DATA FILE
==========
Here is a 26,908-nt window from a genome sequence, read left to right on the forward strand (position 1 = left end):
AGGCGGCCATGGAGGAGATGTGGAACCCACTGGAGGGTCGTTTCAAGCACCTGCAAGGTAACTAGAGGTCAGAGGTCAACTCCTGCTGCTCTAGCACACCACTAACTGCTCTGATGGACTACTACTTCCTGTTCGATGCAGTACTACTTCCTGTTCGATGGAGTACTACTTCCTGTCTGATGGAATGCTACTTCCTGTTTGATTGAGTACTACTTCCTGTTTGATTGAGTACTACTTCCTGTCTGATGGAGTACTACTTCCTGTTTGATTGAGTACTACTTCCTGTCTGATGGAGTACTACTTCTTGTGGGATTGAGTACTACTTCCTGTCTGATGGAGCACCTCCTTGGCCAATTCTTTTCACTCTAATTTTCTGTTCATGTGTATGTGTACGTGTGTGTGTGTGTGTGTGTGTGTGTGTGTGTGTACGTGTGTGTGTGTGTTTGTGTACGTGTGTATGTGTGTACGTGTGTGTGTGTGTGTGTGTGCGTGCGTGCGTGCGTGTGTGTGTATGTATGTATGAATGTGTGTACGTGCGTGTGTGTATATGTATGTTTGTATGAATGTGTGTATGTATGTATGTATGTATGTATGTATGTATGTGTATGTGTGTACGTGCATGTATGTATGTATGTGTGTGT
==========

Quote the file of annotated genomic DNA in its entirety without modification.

Here is a 26,908-nt window from a genome sequence, read left to right on the forward strand (position 1 = left end):
AGGCGGCCATGGAGGAGATGTGGAACCCACTGGAGGGTCGTTTCAAGCACCTGCAAGGTAACTAGAGGTCAGAGGTCAACTCCTGCTGCTCTAGCACACCACTAACTGCTCTGATGGACTACTACTTCCTGTTCGATGCAGTACTACTTCCTGTTCGATGGAGTACTACTTCCTGTCTGATGGAATGCTACTTCCTGTTTGATTGAGTACTACTTCCTGTTTGATTGAGTACTACTTCCTGTCTGATGGAGTACTACTTCCTGTTTGATTGAGTACTACTTCCTGTCTGATGGAGTACTACTTCTTGTGGGATTGAGTACTACTTCCTGTCTGATGGAGCACCTCCTTGGCCAATTCTTTTCACTCTAATTTTCTGTTCATGTGTATGTGTACGTGTGTGTGTGTGTGTGTGTGTGTGTGTGTGTGTACGTGTGTGTGTGTGTTTGTGTACGTGTGTATGTGTGTACGTGTGTGTGTGTGTGTGTGTGCGTGCGTGCGTGCGTGTGTGTGTATGTATGTATGAATGTGTGTACGTGCGTGTGTGTATATGTATGTTTGTATGAATGTGTGTATGTATGTATGTATGTATGTATGTATGTATGTGTATGTGTGTACGTGCATGTATGTATGTATGTGTGTGT